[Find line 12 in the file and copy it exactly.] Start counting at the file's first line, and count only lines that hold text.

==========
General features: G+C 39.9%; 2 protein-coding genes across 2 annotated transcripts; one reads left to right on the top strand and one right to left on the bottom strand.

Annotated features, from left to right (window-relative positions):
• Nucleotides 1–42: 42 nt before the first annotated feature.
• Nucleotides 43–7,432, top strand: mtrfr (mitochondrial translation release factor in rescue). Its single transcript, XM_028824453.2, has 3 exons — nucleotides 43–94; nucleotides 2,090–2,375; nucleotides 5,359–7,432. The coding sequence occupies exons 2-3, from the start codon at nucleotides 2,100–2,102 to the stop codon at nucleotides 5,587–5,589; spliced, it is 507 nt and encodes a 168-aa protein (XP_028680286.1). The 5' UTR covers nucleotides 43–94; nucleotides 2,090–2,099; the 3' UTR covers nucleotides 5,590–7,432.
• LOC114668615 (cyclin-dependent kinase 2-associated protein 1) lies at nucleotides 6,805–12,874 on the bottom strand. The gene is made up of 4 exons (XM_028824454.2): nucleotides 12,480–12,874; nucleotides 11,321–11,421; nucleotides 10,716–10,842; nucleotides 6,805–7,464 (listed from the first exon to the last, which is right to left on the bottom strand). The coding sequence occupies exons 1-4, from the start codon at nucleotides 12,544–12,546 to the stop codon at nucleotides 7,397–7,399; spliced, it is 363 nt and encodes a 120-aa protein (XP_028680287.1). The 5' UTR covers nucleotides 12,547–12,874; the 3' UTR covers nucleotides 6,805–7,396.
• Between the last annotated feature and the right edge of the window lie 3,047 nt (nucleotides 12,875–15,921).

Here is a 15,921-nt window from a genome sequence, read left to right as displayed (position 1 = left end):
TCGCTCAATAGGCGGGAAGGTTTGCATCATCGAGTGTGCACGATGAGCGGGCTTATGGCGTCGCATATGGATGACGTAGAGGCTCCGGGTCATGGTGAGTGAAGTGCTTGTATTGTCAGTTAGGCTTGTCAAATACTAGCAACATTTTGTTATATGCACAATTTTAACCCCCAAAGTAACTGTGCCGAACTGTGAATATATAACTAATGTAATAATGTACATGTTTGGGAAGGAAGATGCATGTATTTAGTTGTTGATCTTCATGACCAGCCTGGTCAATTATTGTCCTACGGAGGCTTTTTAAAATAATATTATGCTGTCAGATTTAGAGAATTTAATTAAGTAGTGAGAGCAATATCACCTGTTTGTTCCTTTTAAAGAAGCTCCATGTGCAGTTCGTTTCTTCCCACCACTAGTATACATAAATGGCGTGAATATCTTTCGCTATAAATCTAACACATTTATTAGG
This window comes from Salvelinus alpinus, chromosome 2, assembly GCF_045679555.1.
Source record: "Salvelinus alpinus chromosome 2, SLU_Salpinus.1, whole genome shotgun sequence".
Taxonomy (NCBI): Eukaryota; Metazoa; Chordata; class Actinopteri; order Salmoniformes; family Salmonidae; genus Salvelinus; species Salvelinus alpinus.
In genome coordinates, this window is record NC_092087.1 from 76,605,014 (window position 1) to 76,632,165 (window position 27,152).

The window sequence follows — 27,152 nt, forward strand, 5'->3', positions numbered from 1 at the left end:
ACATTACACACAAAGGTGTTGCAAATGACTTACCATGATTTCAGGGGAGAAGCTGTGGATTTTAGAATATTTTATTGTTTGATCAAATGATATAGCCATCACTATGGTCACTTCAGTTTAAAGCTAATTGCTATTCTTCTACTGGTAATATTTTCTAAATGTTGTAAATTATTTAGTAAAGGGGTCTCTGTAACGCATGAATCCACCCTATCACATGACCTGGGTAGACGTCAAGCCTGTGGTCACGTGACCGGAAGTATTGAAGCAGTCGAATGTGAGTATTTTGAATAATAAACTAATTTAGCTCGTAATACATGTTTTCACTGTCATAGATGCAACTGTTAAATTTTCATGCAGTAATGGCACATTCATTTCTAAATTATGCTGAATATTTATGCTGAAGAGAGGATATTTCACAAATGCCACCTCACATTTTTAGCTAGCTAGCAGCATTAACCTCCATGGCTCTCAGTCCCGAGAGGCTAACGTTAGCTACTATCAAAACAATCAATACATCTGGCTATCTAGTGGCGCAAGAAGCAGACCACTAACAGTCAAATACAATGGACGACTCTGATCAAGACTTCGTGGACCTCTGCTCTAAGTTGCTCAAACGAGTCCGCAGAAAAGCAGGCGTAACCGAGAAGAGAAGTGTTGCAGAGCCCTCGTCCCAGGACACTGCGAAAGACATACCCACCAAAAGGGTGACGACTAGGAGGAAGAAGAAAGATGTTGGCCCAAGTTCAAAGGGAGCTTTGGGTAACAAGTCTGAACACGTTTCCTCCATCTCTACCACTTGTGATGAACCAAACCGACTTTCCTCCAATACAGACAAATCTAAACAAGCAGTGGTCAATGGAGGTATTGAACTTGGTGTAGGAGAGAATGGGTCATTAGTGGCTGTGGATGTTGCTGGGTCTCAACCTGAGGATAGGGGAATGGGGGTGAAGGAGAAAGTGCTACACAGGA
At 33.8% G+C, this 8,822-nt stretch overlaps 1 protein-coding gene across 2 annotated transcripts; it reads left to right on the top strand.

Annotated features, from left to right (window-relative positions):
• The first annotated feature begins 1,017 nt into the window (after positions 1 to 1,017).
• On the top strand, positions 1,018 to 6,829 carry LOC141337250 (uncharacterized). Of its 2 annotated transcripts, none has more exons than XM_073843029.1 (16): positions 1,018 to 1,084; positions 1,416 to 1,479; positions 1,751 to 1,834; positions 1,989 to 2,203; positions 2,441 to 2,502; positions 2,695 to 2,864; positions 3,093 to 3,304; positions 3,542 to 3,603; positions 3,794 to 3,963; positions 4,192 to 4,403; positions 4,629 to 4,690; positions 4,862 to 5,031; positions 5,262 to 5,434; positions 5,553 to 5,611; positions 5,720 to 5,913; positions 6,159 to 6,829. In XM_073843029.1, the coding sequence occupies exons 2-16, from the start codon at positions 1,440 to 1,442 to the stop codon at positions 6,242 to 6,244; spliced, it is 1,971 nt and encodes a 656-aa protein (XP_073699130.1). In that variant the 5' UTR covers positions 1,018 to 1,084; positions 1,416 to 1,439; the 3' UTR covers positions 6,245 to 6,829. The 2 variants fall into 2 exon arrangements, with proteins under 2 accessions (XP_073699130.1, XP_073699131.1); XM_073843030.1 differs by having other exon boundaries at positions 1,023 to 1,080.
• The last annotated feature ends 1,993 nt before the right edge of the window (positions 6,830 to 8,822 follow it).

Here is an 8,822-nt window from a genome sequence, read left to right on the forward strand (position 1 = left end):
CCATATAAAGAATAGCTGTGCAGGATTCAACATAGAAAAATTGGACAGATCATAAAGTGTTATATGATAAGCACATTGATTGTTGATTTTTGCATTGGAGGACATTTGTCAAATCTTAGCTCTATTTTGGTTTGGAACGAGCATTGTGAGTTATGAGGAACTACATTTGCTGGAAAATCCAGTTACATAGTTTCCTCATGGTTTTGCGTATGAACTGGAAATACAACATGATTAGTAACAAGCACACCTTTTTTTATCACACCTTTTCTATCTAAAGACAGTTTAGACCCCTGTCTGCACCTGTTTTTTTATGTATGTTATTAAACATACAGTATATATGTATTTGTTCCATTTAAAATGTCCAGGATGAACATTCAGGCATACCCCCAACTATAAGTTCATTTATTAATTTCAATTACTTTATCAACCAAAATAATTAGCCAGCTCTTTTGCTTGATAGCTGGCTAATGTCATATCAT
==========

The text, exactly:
In genome coordinates, this window is record NC_092087.1 from 76,605,014 (window position 1) to 76,632,165 (window position 27,152).